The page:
Olive Pink Botanic Garden, Alice Springs

The Garden

Today we treasure a globally unique arid zone botanic garden and continues to work towards Miss Pinks vision:

 . . .forty-nine acres of ground on which to preserve and grow native trees, shrubs and flowers – as a ‘soul-feeding antidote to the restless rush and materialism of what ‘modern living’ entails for so many in this isolated town. from Fran Kilgariff

Nestled in the valley of Annie Meyers Hill and bordered by the Todd River is where you will find the Olive Pink Botanic Garden. Its close proximity to the CBD of Alice Springs, Northern Territory, allows visitors and locals alike convenient access to the 16 hectare Garden including the 6 hectares of arid zone plantings in the valley floor and the native vegetation of the encircling hills.

 

Founded in 1956 by Miss Olive Muriel Pink (1884-1975), the Garden was originally gazetted as the Australian Arid Regions Native Flora Reserve with Miss Pink as the Honorary Curator. Prior to this Miss Pink had studied the anthropology of both the Arrernte and Walpiri people and was a great agitator and  advocatefor Aboriginal rights, which lead to her insisting that Aboriginal gardeners receive employment conditions under the award.  Jampitjimpa Yannarilyi  (Johnny) was one of the Aboriginal gardeners whom Miss Pink held in high esteem and was employed in the Garden from 1960 for a period of 12 years.,

From the time of Miss Pink’s death in 1975 until 1985, like minded people rallied to keep Olive’s Mission alive. Local gardeners,  water-conservationist John Blakeman, orthonologist Barry Bucholtz  and many towns folk  with many developments  to preserve the garden as viable. The garden and the Bean Cafe and were opened to the public in 1985as the Olive Pink Flora Reserve, and in 1996 it was renamed to more accurately reflect its purpose as the Olive Pink Botanic Garden. A voluntary seven person Board of Trustees manages the Garden. They draw on experience and expertise in commerce, science, law and tourism and are responsible to the NT Minister for Local Government. On my recent visit I met the present curator Ian Coleman. I had an immediate rapport with Ian as he spoke of his understanding of Olive Pink’s vision and understanding for the park.  He has the sensibility of a spirituality and a philosophy of the story of the land on which the garden stands.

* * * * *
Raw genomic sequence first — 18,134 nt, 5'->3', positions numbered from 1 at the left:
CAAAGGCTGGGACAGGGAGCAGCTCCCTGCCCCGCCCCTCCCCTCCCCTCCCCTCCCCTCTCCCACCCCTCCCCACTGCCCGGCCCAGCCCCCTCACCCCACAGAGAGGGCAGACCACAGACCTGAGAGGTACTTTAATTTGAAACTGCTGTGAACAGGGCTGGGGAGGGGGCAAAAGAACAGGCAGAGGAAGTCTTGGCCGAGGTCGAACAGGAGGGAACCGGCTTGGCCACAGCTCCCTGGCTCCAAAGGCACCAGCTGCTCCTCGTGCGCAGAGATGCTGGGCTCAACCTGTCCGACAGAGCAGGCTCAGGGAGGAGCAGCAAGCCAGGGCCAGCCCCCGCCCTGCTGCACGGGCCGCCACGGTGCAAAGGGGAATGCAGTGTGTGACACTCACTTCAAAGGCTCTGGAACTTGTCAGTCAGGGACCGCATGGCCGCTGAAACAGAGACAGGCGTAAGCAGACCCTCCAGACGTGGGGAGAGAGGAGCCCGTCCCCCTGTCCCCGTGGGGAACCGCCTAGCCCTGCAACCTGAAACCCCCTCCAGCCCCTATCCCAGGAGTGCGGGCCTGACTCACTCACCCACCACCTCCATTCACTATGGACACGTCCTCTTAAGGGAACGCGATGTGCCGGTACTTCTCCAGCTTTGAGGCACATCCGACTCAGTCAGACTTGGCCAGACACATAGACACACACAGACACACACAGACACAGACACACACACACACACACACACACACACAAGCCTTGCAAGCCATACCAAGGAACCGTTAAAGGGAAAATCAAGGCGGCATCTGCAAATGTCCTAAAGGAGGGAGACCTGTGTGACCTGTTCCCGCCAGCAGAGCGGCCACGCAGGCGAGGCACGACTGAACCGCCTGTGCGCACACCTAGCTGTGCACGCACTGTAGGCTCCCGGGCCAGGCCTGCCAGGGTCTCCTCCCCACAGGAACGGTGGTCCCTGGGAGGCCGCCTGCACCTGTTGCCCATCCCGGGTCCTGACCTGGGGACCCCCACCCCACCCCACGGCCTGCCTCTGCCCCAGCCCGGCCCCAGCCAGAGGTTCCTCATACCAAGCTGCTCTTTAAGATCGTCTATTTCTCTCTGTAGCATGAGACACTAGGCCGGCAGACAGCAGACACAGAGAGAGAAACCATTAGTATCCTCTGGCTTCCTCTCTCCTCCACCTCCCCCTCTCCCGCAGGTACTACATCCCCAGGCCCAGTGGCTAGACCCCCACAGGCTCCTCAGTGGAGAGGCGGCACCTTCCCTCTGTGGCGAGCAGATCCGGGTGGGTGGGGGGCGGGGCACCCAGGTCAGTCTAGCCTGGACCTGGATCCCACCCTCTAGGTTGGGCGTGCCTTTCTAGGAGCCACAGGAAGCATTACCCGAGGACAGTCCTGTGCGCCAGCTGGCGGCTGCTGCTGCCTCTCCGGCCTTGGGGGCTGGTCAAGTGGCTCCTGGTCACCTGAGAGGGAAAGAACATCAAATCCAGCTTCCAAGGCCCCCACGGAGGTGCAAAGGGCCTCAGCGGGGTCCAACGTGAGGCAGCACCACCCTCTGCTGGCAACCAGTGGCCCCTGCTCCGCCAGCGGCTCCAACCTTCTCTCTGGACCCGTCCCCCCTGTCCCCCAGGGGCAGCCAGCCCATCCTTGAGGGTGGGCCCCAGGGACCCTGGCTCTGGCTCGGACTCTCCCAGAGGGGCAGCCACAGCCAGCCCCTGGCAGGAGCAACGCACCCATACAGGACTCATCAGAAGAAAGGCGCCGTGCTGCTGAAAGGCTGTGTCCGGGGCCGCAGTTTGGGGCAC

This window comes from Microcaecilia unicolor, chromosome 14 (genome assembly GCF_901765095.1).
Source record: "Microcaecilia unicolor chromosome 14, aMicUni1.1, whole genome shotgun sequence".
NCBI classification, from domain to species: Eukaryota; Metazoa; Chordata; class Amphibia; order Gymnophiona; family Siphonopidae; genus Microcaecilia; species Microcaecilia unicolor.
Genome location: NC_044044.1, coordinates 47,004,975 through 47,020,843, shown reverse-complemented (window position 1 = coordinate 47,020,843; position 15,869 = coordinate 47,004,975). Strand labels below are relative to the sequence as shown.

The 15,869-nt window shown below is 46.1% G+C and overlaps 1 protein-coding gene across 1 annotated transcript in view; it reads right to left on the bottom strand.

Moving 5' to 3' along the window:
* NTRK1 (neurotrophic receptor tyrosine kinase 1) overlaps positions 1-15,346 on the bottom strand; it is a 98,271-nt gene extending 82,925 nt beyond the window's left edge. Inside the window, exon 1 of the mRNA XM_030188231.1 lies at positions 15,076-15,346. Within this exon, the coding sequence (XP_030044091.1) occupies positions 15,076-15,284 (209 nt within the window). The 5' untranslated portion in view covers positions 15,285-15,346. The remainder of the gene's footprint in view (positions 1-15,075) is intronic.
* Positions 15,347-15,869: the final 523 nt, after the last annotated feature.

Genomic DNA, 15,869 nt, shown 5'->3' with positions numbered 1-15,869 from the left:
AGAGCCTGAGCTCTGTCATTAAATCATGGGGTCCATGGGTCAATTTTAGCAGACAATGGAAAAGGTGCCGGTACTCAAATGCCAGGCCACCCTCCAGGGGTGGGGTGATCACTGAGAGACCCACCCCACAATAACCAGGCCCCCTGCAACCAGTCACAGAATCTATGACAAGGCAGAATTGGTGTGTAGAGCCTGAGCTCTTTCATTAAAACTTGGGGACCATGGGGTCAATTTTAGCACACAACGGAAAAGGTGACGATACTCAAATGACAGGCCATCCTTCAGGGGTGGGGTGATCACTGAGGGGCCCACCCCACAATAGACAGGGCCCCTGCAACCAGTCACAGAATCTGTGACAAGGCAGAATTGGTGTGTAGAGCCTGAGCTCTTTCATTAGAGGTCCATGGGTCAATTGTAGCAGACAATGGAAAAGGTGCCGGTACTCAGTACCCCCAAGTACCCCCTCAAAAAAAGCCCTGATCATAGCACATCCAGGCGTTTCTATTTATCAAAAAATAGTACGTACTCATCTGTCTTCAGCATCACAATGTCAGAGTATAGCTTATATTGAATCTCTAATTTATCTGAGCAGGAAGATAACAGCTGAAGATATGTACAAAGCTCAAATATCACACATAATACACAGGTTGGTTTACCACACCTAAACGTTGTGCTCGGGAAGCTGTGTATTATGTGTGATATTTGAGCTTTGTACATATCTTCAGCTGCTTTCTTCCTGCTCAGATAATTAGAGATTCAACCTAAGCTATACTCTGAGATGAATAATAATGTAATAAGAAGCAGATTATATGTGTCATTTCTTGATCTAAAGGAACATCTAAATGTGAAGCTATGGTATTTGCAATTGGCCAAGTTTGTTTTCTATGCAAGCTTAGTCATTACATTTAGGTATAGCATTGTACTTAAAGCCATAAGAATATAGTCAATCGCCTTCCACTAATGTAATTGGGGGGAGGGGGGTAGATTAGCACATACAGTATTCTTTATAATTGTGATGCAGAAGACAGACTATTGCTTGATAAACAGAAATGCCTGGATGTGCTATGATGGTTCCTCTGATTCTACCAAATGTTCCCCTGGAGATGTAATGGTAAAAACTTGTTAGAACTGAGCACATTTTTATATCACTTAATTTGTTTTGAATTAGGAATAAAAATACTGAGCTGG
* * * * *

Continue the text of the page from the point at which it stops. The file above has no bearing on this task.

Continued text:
Some aspiring and educational walks wander through the park.
1. An historical walk called the Olive Pink Walk,
2. the Mulga Woodland walk,
3 the Mallee Walk
4 The Arrernte Trail  and the marvellous challenging for us (no longer spritely) called 5. the Annie Meyers Hill walk .

There are Bird groves specialising in bird feeding trees, many seats to sit and enjoy the peace and educational nodes with very informative coloured and modern stories. Education is a key element of the Garden’s ethos with information available about the evolution of Australia’s arid zone flora, the traditional use of plants by Aborigines and local history in the graphic displays housed in in shelter nodes along the tracks.

Another valuable treasure is Peter Latz a renowned Central Australian botanist and garden volanteer. as he says at the end of an article he wrote,

Decades of dedicated work by Olive Pink, Jampiijinpa (Johnny) and other staff as well as countless volunteers has gone into producing this globally unique treasure -trove of bio-diversity and store of potential foods and medicinal cures 

 The Botanical Garden  Newsletter for botanical gardens of Australia and New Zealand. No. 3 July 2002

 

 

 

 

 

 

 

 

The Blakeman Shelter

 

Livistona palms at the Garden waterhole

 

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The Blakeman Shelter

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Livistona palms at the Garden waterhole

The Garden

Nestled in the valley of Annie Meyers Hill and bordered by the Todd River is where you will find the Olive Pink Botanic Garden. Its close proximity to the CBD of Alice Springs, Northern Territory, allows visitors and locals alike convenient access to the 16 hectare Garden including the 6 hectares of arid zone plantings in the valley floor and the native vegetation of the encircling hills.

Founded in 1956 by Miss Olive Muriel Pink (1884-1975), the Garden was originally gazetted as the Australian Arid Regions Native Flora Reserve with Miss Pink as the Honorary Curator.